Flying Arrow Productions theatre students practice for their upcoming performance on June 16 and 17 at the Revelstoke Performing Arts Centre. (Jocelyn Doll/Revelstoke Review)

Flying Arrow Productions theatre students practice for their upcoming performance on June 16 and 17 at the Revelstoke Performing Arts Centre. (Jocelyn Doll/Revelstoke Review)

Revelstoke youth participate in international AB theatre project

They will be performing their piece on June 16 and 17

Right now Anita Hallewas of Flying Arrow Productions is advertising and selling tickets for a performance that doesn’t exist.

Yet.

Shoe Tree: A Play, is a working title, and the graphics on the poster may or may not end up being relevant to the end production, but that is part of the process.

At the moment there are around 13 Revelstoke theatre students putting together a piece under the tutelage of David Glass, as part of his international AB Project.

For the project, theatre groups around the world are exploring and creating productions loosely based around the book One of Us by Asne Seierstad which portrays the story of Anders Breivik and the 69 youth he shot on the island of Utoya in July of 2011.

“I’ve always been interested in universal themes and the story of Anders Breivik and the Young People is almost mythic, Greek myth almost–this disturbed loner, fixated on slightly obsessive ideas of polarization politically–that was also paralleling the rise of right and left in Europe and across the world…somehow terribly it became more and more relevant,” Glass said.

The first part of the project is research. Students have researched and workshopped the tragic event and the trial as well as the context and politics surrounding the violent act.

“Essentially we are discussing right wing terrorism as well as the affects it has on young people because (Breivik) specifically targeted young people,” said student Hailey Christie.

The second part of the project is for each group to create a production.

The performance is being created as the workshop progresses, with excerpts taken directly from the book by Asne Sierestad about Anders Breivik and the terrorist attack he orchestrated against a group of children on the island of Utoya in Norway. (Jocelyn Doll/Revelstoke Review)

Glass explained that though the basis of the project is the same with each of the eight groups across the world, it grows and changes depending on the politics and culture in each location.

Here in Revelstoke the discussion and exploration often turned to gun violence south of the border.

“We have been exploring these themes for the last 14 months and what we have discovered is that the themes that have surfaced for this group connect to our geographical location, essentially we have been discussing the book but each time we discuss this mass murderer it keeps coming back to the school shootings,” said Hallewas.

For Glass, the AB Project began while he was working on a different production in Bosnia. He was reading One of Us at the time and decided to try incorporating themes from the book to focus the drama. He discovered that the youth engaged with the story of Andres Breikvik and the young people of Utoya.

The theatrical space allows youth to explore and engage in dialogue around issues and themes surrounding the terrorist attack in a safe space.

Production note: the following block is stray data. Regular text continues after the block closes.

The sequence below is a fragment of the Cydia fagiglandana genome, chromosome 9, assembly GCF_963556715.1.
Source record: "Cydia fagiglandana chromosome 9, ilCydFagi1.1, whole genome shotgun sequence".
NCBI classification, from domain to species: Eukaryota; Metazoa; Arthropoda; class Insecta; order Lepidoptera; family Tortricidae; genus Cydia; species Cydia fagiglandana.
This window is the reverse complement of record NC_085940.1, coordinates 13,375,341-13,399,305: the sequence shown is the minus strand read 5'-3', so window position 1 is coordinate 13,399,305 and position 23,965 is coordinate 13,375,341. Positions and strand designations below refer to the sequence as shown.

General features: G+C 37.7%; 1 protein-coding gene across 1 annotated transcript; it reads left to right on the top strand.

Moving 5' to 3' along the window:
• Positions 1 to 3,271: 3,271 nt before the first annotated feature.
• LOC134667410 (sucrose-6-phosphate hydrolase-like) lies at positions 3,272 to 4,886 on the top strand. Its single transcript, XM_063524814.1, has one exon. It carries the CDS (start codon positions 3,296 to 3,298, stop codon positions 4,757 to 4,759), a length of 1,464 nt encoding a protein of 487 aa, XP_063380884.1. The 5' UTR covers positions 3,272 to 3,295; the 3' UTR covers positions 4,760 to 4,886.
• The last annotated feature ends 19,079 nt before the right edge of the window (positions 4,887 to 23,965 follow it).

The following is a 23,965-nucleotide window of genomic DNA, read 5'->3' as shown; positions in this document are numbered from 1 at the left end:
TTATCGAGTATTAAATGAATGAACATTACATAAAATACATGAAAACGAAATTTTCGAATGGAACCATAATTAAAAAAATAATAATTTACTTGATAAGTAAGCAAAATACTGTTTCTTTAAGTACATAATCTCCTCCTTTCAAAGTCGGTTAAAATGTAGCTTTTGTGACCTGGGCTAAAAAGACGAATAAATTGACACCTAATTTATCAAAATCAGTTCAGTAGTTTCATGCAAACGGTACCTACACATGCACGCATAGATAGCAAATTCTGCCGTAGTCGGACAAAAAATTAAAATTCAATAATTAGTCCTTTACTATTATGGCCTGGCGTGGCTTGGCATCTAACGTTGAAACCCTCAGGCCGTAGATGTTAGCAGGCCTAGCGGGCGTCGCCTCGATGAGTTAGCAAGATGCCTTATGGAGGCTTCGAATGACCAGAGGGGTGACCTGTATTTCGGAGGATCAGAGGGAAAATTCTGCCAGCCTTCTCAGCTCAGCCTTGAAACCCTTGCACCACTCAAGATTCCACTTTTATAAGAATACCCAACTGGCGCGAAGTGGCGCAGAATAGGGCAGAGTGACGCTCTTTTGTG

“I am a great believer that we must never actually take theatre seriously nor must we take artists seriously, they must not take themselves seriously because that is the whole beauty of art is that it is not serious,” Glass said.

Hallewas and Glass met at a conference in England in 2016, around the time when Glass was just beginning the project. Hallewas wanted to bring the project to Canada.

Glass met with the students for the first time in April of 2017, and they have been working on the project since then.

David Glass is an international director currently working on the AB Project where he works with youth groups in nine different countries putting together a performance peice about the Anders Breivik attack and the affect of the violence on youth. (Jocelyn Doll/Revelstoke Review)

“Our research looks different than regular research, our research is physical and it is performance style, so when we explore and discuss something we explore it with our bodies,” Hallewas said.

For Christie, who has been a theatre student her whole life and is currently pursuing a bachelor of Music Theatre Performance at Sheridan in Ontario, it is an opportunity to work with a world renowned theatre creator specializing in devised and experimental physical theatre, but also an opportunity to expand her worldview.

“I think that a lot of the time adults and older people think that young people don’t need to know about this and they shouldn’t be bothered with the worries of the world and the pressure and stress, but I think that we as young people need to know about these things and we need to be a part of social change because this is going to be our world,” she said.

The production promises to stray from traditional theatre. Glass said that the kind of theatre he is interested in isn’t explicit, but rather incorporates everyone’s thoughts and forms into an unconventional story.

The final stage of the international project will be to bring representatives from each of the groups around the world together to put together a production using the best that each group has come up with.

The show runs Jun 16th and 17th at 7:30 p.m. at the Revelstoke Performing Arts Centre. Doors will open at 7 p.m. Tickets are available online at flyingarrowproductions.ca as well as at the Revelstoke Recreation Centre.


 

@JDoll_Revy
jocelyn.doll@revelstokereview.com

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